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  14. lewisboats
    Joined: Oct 2002
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    lewisboats Obsessed Member

    My personal inclination would be to lop the keel off completely, rig a centerboard or leeboard(s) and if you actually need ballast, bolt it to the sides of the Centerboard case or rig a tray in the bilge to hold the weight securely inside the hull. That keel is going to be more of a brake than anything else. You have a nice wide bottom (please don't take that the wrong way) and a decent amount of freeboard which will do much to keep the boat oriented correctly with the deck facing sky and the bottom facing water and let it stand up to a decent sized sail plan.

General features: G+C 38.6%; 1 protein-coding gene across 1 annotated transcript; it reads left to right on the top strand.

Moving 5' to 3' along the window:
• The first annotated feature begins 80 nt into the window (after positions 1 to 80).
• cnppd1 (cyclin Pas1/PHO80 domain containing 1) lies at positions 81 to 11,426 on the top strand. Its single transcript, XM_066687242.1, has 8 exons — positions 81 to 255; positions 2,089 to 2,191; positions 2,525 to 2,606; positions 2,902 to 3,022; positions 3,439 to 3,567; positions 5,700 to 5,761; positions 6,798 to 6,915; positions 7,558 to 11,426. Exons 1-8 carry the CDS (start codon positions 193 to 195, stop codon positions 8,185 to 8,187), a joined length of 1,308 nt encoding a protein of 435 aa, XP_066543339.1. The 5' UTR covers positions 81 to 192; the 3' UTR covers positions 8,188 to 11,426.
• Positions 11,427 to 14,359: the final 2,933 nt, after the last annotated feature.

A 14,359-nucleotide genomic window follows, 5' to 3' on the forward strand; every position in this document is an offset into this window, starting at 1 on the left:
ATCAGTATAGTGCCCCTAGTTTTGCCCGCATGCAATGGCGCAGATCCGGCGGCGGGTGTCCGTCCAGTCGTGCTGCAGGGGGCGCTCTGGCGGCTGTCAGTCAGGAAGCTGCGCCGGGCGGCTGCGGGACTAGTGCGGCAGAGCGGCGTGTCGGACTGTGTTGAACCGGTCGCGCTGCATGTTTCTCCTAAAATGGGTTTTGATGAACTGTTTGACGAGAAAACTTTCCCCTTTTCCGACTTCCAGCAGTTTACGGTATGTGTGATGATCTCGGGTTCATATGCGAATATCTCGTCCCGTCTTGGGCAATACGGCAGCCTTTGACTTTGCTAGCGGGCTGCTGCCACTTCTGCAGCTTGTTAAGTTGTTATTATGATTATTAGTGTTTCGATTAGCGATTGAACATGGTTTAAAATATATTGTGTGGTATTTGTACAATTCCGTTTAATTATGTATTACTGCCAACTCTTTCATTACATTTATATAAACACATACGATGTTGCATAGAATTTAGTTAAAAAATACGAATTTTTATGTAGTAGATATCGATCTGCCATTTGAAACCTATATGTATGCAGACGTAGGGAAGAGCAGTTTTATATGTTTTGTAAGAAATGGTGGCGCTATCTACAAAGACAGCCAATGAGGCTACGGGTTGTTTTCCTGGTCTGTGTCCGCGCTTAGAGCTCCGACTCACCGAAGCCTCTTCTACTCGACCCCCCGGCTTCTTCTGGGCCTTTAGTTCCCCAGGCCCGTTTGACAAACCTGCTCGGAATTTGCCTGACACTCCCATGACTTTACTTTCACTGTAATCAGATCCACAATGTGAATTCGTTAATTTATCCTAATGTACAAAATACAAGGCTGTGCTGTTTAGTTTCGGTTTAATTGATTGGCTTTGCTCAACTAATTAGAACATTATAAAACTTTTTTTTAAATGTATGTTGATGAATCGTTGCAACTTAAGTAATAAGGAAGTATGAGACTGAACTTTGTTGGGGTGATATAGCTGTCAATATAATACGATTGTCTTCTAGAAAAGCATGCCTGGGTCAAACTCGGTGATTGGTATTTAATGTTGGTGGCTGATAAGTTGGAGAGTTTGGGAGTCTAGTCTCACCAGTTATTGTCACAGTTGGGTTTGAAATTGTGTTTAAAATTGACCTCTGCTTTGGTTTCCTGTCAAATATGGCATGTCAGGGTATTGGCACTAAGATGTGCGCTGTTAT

15. stevedownwind
    Joined: Jan 2015
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    Location: massachusetts

    stevedownwind Junior Member

    also ability to beach and maneuver in shallow waters. i'm pretty close to sold on a complete keel resection at this point.